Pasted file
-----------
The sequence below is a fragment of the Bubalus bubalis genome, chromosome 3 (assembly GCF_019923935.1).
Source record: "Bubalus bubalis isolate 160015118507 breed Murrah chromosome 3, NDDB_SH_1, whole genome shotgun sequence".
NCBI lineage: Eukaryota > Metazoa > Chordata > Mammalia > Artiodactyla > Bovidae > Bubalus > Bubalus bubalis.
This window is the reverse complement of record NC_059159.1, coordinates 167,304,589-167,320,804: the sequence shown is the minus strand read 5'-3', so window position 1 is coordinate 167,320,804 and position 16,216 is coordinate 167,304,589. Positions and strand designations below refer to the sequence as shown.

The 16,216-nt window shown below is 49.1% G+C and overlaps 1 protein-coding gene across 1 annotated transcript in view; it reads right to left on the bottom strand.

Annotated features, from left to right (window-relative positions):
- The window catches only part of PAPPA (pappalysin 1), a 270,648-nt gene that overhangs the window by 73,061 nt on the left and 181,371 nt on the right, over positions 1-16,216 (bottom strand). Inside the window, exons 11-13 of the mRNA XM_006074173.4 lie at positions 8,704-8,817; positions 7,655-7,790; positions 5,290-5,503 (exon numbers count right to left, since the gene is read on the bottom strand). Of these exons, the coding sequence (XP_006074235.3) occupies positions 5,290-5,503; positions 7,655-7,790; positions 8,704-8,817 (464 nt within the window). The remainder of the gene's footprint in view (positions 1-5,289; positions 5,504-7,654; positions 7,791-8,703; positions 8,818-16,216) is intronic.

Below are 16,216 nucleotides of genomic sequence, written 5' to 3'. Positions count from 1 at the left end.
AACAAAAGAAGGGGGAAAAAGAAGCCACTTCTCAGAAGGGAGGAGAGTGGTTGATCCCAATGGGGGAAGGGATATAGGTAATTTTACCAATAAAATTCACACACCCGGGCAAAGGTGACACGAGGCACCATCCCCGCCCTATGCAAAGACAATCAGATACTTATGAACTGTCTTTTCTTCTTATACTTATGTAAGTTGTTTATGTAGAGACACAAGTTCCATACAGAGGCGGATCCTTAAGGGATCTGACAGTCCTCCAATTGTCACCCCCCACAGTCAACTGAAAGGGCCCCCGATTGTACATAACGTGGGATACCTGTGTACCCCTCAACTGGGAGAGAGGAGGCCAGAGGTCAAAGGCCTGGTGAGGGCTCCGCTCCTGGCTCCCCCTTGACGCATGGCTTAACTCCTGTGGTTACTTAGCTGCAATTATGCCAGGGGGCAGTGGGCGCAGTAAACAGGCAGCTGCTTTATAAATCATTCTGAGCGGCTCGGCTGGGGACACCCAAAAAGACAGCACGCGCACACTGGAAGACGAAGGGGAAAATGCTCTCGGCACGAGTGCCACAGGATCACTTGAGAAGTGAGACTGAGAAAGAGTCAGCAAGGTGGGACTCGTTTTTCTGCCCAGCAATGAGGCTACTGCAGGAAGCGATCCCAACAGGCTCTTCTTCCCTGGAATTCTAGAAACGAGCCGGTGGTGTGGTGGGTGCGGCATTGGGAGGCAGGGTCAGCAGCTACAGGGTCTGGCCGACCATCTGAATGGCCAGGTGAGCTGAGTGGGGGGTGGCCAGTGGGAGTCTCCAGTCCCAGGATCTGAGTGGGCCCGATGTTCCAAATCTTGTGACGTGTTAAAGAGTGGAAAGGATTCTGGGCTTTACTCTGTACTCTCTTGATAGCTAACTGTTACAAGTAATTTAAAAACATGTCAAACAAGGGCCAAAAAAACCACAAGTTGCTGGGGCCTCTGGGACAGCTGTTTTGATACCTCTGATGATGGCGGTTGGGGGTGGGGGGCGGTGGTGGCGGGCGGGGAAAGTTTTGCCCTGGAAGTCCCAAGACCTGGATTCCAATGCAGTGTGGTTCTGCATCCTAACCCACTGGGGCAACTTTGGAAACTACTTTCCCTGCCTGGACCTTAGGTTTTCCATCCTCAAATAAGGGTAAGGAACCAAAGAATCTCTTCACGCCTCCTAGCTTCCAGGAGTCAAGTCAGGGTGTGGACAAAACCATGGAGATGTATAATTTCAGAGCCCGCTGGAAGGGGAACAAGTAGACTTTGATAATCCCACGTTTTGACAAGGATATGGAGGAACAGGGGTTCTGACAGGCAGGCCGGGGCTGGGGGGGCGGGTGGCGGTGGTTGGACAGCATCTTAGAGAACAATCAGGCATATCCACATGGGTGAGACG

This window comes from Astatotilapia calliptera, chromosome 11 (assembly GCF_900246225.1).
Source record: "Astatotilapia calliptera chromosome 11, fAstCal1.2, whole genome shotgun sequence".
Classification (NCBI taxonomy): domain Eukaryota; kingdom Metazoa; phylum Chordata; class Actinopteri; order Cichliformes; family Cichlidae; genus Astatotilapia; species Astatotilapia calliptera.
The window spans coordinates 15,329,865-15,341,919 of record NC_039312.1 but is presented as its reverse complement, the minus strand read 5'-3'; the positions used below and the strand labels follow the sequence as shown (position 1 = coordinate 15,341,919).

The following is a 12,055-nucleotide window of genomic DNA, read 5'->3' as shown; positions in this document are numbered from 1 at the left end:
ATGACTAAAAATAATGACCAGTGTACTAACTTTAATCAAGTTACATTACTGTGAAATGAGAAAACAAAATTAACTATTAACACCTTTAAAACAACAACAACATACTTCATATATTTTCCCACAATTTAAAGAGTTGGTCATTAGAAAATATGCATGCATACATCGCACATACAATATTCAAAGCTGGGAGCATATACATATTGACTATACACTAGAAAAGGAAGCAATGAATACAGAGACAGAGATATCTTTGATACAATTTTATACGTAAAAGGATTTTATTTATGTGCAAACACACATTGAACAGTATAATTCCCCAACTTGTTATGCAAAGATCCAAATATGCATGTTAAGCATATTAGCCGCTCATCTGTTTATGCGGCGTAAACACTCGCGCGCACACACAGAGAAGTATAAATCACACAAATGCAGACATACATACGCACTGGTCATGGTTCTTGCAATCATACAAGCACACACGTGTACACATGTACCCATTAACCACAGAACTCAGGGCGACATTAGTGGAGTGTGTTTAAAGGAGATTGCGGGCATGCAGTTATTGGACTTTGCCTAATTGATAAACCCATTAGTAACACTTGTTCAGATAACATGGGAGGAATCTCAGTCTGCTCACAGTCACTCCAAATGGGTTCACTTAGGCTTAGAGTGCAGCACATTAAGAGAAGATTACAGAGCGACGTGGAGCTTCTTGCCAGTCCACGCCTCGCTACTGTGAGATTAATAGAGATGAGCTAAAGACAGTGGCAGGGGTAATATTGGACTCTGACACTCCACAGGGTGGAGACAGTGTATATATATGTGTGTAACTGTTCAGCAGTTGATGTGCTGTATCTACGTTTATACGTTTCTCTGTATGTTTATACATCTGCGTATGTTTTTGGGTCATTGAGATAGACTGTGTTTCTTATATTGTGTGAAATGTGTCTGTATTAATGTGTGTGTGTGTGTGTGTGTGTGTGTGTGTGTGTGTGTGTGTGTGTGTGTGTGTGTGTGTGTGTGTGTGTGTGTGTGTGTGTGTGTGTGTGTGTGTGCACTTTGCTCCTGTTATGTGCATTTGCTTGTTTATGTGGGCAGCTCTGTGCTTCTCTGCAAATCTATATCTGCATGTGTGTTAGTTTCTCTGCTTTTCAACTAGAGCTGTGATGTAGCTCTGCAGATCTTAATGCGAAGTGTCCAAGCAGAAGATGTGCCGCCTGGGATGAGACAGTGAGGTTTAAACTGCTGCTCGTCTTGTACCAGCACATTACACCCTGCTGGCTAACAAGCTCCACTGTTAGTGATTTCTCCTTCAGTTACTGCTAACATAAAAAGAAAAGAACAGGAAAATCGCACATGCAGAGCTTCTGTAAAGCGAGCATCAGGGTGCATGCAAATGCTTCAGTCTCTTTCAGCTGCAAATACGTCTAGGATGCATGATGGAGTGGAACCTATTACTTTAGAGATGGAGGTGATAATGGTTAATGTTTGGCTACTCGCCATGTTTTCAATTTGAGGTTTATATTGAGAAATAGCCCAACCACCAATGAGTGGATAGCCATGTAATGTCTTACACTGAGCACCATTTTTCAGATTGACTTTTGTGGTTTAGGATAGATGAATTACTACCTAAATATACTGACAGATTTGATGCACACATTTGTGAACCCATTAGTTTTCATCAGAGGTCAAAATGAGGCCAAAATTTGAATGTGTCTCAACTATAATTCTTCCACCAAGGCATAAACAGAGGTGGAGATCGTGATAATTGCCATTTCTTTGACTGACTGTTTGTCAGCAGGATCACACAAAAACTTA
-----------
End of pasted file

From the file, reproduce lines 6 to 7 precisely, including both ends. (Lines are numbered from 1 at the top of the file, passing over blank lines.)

Annotated features, from left to right (window-relative positions):
- The window catches only part of PAPPA (pappalysin 1), a 270,648-nt gene that overhangs the window by 73,061 nt on the left and 181,371 nt on the right, over positions 1-16,216 (bottom strand). Inside the window, exons 11-13 of the mRNA XM_006074173.4 lie at positions 8,704-8,817; positions 7,655-7,790; positions 5,290-5,503 (exon numbers count right to left, since the gene is read on the bottom strand). Of these exons, the coding sequence (XP_006074235.3) occupies positions 5,290-5,503; positions 7,655-7,790; positions 8,704-8,817 (464 nt within the window). The remainder of the gene's footprint in view (positions 1-5,289; positions 5,504-7,654; positions 7,791-8,703; positions 8,818-16,216) is intronic.